From Octopress to Jekyll
After 4 months' idleness, I've come back to my blog and decide to take another look at the blogging tools.
What do I need for blogging tools?
As a developer using Emacs, I've taken the following as prerequisites:
- Blog source in
Github Pageor similar static blog hosting sites (e.g.
And what actually makes a blog site?
Articles linked in a website-way: uniform theme, front page, navigator, catogories and etc.
So naturally a static site generator would be sufficient. For the record, one
year ago I used my own self-hosted
wordpress, which is easier to use but as a
developer I found I know too little and it was an overkill solution for a blog.
About choosing the right static site generator, I've found StaticGen, which is a
ranking site to static site generators as DistroWatch.com to
distributions. I was using Octopress. Two potential candidates are Jekyll, which
is what's used by
Github Page and Hexo, ranked as the third, a
generator that seems to be compatible with
Octopress. I'm interested in
as recently I've started a project using
nodejs-webkit, another story.
Other successful stories on
org-mode-related blogs have suggested: Blogofile,
Pelican and Nikola.
Octopress/Rails is NOT KISS.
This site was using
Octopress and some of my posts here are about configuring
Octopress is not hard to use. As a complete beginner, it took me
about two days to setup up the blog (with Org-octopress), and by the third I was
able to play with the source to add some small new features. The issue with
Octopress is that it feels like
Rails: convenient, powerful and
highly-customizable, but as a newbie the learning curve is steep. I don't feel I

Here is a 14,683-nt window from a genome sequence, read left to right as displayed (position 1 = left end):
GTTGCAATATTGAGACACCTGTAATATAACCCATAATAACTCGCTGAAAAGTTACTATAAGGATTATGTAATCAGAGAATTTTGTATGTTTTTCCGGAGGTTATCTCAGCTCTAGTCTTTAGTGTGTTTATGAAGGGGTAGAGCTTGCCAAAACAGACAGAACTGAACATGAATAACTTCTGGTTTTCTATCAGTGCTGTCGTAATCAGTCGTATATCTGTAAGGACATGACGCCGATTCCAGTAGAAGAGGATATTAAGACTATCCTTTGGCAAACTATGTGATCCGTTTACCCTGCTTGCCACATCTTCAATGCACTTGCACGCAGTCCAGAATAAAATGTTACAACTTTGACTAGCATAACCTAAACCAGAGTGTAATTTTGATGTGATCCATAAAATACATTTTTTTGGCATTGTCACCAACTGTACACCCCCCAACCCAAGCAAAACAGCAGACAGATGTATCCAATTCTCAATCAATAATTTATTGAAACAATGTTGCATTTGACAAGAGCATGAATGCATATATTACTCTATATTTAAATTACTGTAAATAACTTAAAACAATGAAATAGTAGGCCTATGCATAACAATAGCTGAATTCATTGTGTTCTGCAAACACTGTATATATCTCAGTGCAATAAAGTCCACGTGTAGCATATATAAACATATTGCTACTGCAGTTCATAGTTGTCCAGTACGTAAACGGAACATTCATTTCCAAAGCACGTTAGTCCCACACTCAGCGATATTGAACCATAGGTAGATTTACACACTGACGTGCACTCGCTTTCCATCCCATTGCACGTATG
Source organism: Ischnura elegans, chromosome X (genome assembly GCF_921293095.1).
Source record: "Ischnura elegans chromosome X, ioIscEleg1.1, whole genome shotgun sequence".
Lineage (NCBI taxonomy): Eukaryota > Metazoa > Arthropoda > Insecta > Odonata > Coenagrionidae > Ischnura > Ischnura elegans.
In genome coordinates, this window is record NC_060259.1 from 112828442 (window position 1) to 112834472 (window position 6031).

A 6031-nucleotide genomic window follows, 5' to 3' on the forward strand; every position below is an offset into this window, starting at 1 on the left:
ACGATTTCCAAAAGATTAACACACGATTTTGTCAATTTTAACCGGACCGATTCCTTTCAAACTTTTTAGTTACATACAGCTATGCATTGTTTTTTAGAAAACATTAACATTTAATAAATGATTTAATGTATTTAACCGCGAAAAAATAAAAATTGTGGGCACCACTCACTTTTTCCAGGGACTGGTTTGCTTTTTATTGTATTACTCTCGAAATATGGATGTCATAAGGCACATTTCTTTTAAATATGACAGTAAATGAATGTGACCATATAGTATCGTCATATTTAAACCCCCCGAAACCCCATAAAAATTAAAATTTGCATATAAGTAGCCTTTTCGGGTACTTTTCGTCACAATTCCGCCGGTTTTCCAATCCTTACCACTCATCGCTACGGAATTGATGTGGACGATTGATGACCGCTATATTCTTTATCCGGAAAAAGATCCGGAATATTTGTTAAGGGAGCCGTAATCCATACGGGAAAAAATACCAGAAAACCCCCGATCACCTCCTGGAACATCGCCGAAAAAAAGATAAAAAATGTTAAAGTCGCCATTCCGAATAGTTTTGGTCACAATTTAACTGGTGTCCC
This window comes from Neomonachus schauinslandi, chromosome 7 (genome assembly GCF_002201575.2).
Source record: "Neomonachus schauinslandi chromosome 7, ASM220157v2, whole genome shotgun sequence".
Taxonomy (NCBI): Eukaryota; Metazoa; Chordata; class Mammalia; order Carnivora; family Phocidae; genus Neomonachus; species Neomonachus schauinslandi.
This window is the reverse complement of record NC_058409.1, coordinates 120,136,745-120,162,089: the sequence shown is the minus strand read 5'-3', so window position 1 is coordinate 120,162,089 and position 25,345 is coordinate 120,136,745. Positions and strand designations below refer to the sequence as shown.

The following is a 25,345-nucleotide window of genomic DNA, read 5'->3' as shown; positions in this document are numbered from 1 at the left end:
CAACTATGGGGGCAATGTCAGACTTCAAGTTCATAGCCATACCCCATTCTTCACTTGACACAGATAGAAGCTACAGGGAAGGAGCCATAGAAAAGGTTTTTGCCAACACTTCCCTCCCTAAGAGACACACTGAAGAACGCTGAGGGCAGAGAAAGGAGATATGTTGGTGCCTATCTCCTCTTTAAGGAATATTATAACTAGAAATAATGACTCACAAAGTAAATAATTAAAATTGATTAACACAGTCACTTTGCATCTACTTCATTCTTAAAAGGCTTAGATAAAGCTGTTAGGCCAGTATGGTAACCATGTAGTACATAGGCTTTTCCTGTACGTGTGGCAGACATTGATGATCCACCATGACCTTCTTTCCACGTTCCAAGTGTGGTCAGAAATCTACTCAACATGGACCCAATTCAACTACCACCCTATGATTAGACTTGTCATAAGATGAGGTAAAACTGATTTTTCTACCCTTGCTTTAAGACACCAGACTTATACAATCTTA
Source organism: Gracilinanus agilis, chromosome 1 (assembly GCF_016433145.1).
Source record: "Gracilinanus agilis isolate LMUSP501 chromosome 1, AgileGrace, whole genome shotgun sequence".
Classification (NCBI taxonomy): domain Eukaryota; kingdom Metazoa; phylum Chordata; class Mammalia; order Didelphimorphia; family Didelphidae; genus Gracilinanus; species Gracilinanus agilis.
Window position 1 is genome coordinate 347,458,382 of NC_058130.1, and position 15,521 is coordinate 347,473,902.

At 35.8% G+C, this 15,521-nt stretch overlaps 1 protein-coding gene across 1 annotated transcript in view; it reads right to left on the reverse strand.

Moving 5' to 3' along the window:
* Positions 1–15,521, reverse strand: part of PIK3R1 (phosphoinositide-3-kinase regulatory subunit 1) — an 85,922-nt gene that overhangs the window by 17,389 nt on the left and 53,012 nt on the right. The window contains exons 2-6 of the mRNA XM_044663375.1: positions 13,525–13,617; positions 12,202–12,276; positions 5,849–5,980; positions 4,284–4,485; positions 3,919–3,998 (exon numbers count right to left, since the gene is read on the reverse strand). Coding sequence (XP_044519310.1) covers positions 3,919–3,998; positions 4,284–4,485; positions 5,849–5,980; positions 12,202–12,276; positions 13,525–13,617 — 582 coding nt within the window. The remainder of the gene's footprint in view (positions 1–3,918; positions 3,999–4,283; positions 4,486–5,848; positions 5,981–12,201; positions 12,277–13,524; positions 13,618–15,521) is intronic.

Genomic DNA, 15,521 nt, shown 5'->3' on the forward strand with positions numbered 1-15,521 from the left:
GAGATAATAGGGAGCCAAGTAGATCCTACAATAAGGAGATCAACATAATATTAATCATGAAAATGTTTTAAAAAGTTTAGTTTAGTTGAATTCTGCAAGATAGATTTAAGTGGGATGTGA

understand the structure at all and lost in features…
So maybe another time for
Octopress. To learn more, I decided to go with the
KISS: use simple/single-purpose tools and chain them together.
Notes on the migration.
The choice is
Octopress claims to base on. This article is
very helpful in making this decision. The breakdown steps in that article help
me understand the missing pieces from
Org files to
Markdownnatively, but it also can deal with HTML with special headers (
Org-publishexport org files to HTML format.
- Insert the required header to the exported HTML files and put the result
Jekylldirectory. It's DONE!
And it turns out there are many Emacs packages deal with these steps. I choose
org2jekyll for its simplicity and separation of
Org header and
An afternoon is all it takes to finish the migration. Yep, I lose some features like comments, tag cloud and etc, but I also understand the insides much clearer. I plan to add back features step by step with more confidence!
More to desire.
org2jekyll is the bridge between
Jekyll. There are some issues I'd
like to see fixed and features to be implemented. Now I can focus on "simple"
org-publish. This kind of clarity
and confidence didn't come out from many weeks working with
Org-octopress: too many levels of abstractions impede understanding. Maybe
some day I'll be back to
Octopress for its strength, but surely after I've
learned more with the KISS ^_^